• The runtime users for both the coordinator and agent Windows services, which you can see from the services snap-in.
    • The root filesets path and the root working folders path, which are found in the .config files located in the ProgramData\Taskmatics\Scheduler directory.
  4. Uninstall the existing Taskmatics Scheduler components (done from the Programs and Features screen in Windows)
  5. Run the new Taskmatics.Scheduler installer. You will need to re-enter the information you collected in step 3 to make sure that all the original permissions and mappings are re-used.

Due to the nature of the performance improvements and the significant amount of database changes that are in this update, it is possible, depending on the size of your database, that installation of the new version could take upwards of 30 minutes (if you have millions of task instances in your DB). Making the upgrade path smoother for our users is on the top of our roadmap so we don’t expect this to be the norm going forward.

More to Come

This is just the beginning of the changes that we have in store. Thanks again for using Taskmatics Scheduler, and we hope you enjoy working with the new version even more. Let us know what features you’d like to see in subsequent versions of Taskmatics Scheduler as we’re always looking for ideas from the community.

Where was that download link again?

In case you missed it at the top, to get the 1.1.0.0 installer, go here!

Taskmatics Scheduler and Windows Azure Scheduler: Redux

There has been a lot of coverage lately about the Windows Azure Scheduler offering currently in preview. After getting familiar with the product, I thought it might be a good idea to talk about what it brings to the table and how it differs from Taskmatics Scheduler, which is currently in beta. We’ll also talk a little bit about how you can use the two platforms together to get robust automation for your environment.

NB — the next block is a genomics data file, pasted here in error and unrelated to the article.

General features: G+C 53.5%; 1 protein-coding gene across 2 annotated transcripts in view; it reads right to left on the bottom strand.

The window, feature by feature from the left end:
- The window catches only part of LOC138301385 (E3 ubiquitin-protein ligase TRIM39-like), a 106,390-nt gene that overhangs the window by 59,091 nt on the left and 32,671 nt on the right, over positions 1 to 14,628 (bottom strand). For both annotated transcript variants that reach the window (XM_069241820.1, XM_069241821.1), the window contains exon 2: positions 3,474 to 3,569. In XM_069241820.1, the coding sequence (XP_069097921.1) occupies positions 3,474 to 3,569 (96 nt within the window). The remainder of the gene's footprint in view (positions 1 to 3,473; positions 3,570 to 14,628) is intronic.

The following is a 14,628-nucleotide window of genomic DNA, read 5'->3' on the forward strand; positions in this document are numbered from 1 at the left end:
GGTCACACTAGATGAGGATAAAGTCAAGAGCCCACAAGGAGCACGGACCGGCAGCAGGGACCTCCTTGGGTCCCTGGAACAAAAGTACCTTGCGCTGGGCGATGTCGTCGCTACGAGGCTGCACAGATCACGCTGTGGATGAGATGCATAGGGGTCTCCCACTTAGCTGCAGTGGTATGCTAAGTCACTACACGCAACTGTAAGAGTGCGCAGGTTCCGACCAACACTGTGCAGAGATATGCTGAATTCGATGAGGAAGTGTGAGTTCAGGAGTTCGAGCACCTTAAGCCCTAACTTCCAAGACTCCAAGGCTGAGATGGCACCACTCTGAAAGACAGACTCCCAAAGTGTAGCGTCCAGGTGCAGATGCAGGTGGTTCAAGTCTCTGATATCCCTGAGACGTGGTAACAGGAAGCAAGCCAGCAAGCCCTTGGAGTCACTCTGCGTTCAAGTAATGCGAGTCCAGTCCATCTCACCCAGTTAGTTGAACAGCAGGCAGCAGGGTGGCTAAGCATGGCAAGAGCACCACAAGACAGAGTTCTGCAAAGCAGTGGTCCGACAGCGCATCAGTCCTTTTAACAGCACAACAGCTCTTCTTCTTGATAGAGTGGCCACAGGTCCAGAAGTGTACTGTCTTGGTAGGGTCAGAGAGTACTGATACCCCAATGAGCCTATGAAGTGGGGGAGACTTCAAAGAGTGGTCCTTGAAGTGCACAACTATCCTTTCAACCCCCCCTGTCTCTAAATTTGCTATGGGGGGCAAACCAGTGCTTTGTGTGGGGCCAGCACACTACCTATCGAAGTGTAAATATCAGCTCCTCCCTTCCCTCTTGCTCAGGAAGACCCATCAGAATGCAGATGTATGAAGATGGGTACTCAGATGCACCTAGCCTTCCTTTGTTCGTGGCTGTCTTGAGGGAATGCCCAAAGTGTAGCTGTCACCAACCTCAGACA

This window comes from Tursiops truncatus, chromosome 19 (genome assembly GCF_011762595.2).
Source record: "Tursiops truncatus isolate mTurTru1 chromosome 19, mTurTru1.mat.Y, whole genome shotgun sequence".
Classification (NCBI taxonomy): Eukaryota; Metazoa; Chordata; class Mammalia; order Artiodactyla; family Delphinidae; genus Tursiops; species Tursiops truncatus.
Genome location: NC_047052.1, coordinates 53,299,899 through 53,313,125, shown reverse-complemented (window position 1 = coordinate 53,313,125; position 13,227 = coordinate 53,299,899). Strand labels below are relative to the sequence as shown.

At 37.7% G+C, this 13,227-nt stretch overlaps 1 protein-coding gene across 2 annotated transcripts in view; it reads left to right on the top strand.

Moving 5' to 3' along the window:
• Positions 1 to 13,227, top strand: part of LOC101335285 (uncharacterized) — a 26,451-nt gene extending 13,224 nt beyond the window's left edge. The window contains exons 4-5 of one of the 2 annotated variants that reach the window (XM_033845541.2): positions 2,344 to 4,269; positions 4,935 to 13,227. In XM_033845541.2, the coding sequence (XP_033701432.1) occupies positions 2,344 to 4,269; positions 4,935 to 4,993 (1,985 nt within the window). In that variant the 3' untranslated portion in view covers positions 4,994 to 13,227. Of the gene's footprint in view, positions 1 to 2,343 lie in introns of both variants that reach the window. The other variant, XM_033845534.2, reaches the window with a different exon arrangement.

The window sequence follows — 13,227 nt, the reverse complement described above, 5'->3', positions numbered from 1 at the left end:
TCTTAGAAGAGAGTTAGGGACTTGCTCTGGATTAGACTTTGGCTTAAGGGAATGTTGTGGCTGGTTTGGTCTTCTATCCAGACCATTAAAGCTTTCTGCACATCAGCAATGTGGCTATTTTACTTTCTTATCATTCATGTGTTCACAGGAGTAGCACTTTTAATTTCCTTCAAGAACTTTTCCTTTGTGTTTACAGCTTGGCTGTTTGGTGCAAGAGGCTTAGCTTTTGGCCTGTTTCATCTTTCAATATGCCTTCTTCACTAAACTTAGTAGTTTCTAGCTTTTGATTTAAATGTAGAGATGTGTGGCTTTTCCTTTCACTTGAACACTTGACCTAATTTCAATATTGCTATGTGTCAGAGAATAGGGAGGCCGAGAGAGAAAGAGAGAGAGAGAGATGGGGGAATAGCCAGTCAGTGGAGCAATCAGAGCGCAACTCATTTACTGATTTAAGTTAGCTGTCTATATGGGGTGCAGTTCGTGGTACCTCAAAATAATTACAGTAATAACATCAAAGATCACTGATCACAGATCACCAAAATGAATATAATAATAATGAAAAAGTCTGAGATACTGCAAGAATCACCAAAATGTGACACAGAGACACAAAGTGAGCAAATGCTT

What is Windows Azure Scheduler?

Windows Azure Scheduler is a service that exposes a REST API that allows you to schedule jobs that will be run either in a web or worker role hosted within Azure or on a remote server outside the cloud. These jobs could be run once or recurring in nature, and the API provides you with ways to group these jobs into a job collection, which is a logical grouping of jobs that share settings such as the region from which the job should be triggered. Currently, Windows Azure Scheduler offers two distinct ways of executing jobs scheduled:

  • The simplest way to execute jobs is by providing an HTTP or HTTPS endpoint address which the service will call at the scheduled time(s). This could be any HTTP endpoint that will execute the job when it receives a request from the scheduler. While simple, this method is more suited to small jobs with a duration of 30 seconds or less. The scheduler currently records the responses of the HTTP/HTTPS calls as whether or not the job succeeds, and the default timeout for the call is 30 seconds, which means that longer jobs will record a failure if this method is used.
  • The second method for job execution is for the scheduled job to post a message to an Azure Storage Queue. This will require you to set up and configure Azure Storage Queues on your account but it provides a way to trigger job execution by watching a queue from your own process. How the message is processed is determined completely by whatever application is listening to the queue, and the success or failure of the scheduled job is simply whether the queue receives the posted message successfully.

The Windows Azure Scheduler API also has methods to track and recall job status for all jobs and get success/failure history for one or more jobs as well, though again note that the success or failure not of the job execution itself, but simply the posting of the message to the endpoint or queue. Being that the service is currently in preview, I’m sure that even more functionality will be added over time. There are a few shortcomings of the new scheduler offering: